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The brightest point of this episode, however, comes in its final scene, when Jon Snow and Tormund Giantsbane travel to Hardhome to convince the wildlings to join their fight against the White Walkers. Initially, they are met with resistance from Rattleshirt, but Tormund quickly neutralizes that threat and convenes the elders for a meeting. After Jon and Tormund state their case, some of the wildlings (5,000 by Jon’s estimation) agree to go back to the Wall with Jon. Soon, however, the wildling village is laid seige by thousands of wights under the control of a small group of White Walkers. One of the Walkers descends upon the village himself and engages Jon in single combat. Jon uses Longclaw to cut the Walker down, confirming the suspicison that the Walkers can be killed by Valyrian steel as well as Dragonglass. Later, we get a look at the Night’s King, who reanimates the fallen wildlings into wights as Jon looks on in horror from a boat. The battle scene was the highlight of the episode. It was pure chaos, but did allow the viewer ample opportunities to appreciate the excellent battle choreography, making this one of the best battle scenes of the series.

 

Overall, this episode was the strongest of Season 5, and one of the top episodes of the series. It set up the final two episodes quite nicely and is definitely worthy of a re-watch.

As hard as it is to believe, yesterday's episode was the eighth of Season 5, meaning we only have two episodes left before we have to say goodbye to Game of Thrones until next spring. The quality of Season 5 so far has been somewhat up and down this season, but the latest installment, Hardhome, was nothing short of excellent. We got some great, satisfying moments and an epic battle scene.   One of the things that made this episode the best of the season was the interaction between Tyrion and Daenerys. Now, I've made it no secret that I have found Dany's story pretty uninteresting up to this point, mostly due to the fact that what she is doing has had little-to-no impact on what we really care about - Westeros. That all changes now that Tyrion is in the picture. The dialogue between the two of them is captivating as Daenerys, who has worked so hard to be taken seriously despite her youth by putting up a wall of formality, must learn to adapt to Tyrion's sharp wit and biting sarcasm as he tries to convince her not to kill him and Ser Jorah and offers her his services as an adviser. This is the most interesting Daenerys has been the entire series and I find myself actually looking forward to seeing what she does next.     In Braavos, Arya is continuing her training toward becoming "no one." She has adopted the moniker "Lana," and goes into the city to sell oysters from her cart. Along the way, she observes people and learns about them. She encounters a man who J'aqen describes as basically a dishonest life insurance salesman. He tells her that the only recourse for the man's victims is to appeal to the Many Faced God, and he sends her into the city to learn all she can about him and gives her a phial of poison that she is to give the man once she knows all she can find about him.     In King's Landing, we see Cersei still imprisoned for her adultery. She is visited by Qyburn, who advises her to confess to the accusations against her in order to shorten her confinement. She ignores his advice, and is later visited by one of the septas who offers her water in return for a confession, which she again refuses. The septa pours the ladel of water onto the stone floor, giving viewers an extremely satisfying moment of seeing the once proud villainess of the series forced to degrade herself by lapping the water off the floor.     Back at Winterfell, Sansa confronts Theon/Reek about revealing her plan to escape to Ramsay. Theon explains that he was helping her by sparing her the punishment of an escape attempt that was doomed to fail. Uncovinced, she begins to berate Theon about his past transgressions, among them murdering her brothers Bran and Rickon when he conqured Winterfell. This prompts Theon to inform her that…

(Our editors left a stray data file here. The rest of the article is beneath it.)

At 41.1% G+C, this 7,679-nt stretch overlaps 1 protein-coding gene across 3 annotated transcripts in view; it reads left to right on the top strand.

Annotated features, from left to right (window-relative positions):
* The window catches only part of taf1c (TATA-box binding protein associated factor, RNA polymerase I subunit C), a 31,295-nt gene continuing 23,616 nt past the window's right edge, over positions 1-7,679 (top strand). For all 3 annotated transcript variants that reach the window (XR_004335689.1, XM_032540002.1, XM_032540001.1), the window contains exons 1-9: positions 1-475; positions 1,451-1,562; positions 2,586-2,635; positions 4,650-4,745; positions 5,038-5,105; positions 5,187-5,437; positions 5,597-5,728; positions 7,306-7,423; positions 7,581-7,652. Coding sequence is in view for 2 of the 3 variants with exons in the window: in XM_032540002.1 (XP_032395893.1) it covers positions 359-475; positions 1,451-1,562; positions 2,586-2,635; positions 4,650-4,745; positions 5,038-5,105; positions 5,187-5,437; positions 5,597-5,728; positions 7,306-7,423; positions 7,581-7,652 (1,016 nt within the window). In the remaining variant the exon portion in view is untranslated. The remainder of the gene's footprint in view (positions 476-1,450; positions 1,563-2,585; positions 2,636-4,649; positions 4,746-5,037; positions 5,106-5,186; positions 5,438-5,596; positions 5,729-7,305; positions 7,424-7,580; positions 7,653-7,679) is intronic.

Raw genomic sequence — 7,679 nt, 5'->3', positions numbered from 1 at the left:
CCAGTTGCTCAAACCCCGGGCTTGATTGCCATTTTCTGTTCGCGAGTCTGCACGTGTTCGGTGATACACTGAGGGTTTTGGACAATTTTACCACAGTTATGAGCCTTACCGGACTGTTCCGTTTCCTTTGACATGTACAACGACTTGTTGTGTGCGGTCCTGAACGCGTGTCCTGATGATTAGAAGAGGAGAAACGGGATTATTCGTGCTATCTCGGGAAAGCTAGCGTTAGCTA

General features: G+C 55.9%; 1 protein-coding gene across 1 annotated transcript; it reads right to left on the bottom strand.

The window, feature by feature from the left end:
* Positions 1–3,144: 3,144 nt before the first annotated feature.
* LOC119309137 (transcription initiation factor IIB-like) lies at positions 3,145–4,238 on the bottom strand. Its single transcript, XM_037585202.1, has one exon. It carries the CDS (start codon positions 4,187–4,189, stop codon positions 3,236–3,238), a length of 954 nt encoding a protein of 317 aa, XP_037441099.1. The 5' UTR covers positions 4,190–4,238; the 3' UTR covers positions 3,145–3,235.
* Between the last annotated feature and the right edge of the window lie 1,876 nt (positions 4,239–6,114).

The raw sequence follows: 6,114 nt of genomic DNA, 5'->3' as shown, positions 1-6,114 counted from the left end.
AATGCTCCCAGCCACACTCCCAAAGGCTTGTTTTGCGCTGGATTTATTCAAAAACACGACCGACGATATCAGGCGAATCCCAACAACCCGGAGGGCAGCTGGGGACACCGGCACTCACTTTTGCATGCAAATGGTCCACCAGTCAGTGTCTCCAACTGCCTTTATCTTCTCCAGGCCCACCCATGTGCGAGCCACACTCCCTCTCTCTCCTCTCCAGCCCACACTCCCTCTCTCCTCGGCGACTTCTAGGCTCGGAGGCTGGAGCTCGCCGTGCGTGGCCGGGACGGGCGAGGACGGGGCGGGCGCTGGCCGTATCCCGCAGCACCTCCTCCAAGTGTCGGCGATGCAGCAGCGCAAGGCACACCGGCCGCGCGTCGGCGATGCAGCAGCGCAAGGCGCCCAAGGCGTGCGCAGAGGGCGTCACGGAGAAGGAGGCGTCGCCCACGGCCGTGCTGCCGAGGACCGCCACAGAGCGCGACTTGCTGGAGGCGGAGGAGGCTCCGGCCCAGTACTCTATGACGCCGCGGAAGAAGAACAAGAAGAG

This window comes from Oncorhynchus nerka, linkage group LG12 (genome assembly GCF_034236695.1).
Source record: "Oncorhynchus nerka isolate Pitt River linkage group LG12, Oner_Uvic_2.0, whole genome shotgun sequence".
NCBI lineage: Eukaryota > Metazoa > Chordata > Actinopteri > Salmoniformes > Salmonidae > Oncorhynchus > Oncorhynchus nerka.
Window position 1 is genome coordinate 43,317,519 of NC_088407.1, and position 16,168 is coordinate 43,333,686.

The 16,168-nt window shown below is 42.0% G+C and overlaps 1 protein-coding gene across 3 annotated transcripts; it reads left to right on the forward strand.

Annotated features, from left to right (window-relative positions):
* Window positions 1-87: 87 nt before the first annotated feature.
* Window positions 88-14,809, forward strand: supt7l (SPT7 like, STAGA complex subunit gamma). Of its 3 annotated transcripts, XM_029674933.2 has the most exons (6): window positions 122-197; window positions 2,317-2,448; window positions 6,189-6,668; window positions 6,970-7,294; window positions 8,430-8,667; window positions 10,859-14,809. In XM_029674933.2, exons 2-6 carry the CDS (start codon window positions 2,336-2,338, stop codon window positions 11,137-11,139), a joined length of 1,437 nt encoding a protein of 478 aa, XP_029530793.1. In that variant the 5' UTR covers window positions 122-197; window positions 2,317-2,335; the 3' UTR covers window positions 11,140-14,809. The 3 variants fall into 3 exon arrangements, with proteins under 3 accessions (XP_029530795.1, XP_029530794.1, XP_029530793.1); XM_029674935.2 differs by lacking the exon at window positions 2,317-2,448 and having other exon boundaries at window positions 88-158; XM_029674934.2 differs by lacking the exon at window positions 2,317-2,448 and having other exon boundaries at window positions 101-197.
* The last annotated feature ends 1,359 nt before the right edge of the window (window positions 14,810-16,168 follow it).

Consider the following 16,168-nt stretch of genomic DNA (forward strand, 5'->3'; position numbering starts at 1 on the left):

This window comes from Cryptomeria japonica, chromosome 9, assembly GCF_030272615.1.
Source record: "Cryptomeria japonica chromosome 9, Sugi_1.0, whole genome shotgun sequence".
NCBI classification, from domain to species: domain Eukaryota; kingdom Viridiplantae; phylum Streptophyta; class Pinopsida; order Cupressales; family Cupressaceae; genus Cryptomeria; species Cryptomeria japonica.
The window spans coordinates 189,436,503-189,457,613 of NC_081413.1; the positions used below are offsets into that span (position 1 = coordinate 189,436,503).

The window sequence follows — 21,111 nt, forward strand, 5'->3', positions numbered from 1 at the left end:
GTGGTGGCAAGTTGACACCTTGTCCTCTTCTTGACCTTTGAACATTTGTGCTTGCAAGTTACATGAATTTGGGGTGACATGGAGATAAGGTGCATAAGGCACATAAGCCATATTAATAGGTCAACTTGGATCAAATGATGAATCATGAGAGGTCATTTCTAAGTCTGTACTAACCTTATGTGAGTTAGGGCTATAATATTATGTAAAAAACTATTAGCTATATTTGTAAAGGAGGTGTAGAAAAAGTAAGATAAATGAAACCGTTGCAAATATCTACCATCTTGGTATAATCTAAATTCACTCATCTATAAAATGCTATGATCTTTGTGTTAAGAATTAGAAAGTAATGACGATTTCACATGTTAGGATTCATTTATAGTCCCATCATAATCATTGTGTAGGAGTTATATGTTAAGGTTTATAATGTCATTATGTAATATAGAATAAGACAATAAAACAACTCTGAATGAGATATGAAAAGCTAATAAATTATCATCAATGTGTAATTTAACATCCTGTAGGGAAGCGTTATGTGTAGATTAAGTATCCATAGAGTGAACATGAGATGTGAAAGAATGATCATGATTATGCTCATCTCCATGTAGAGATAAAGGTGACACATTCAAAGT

Overall

As Season 5 draws to a close, an epic battle highlights the strongest episode so far.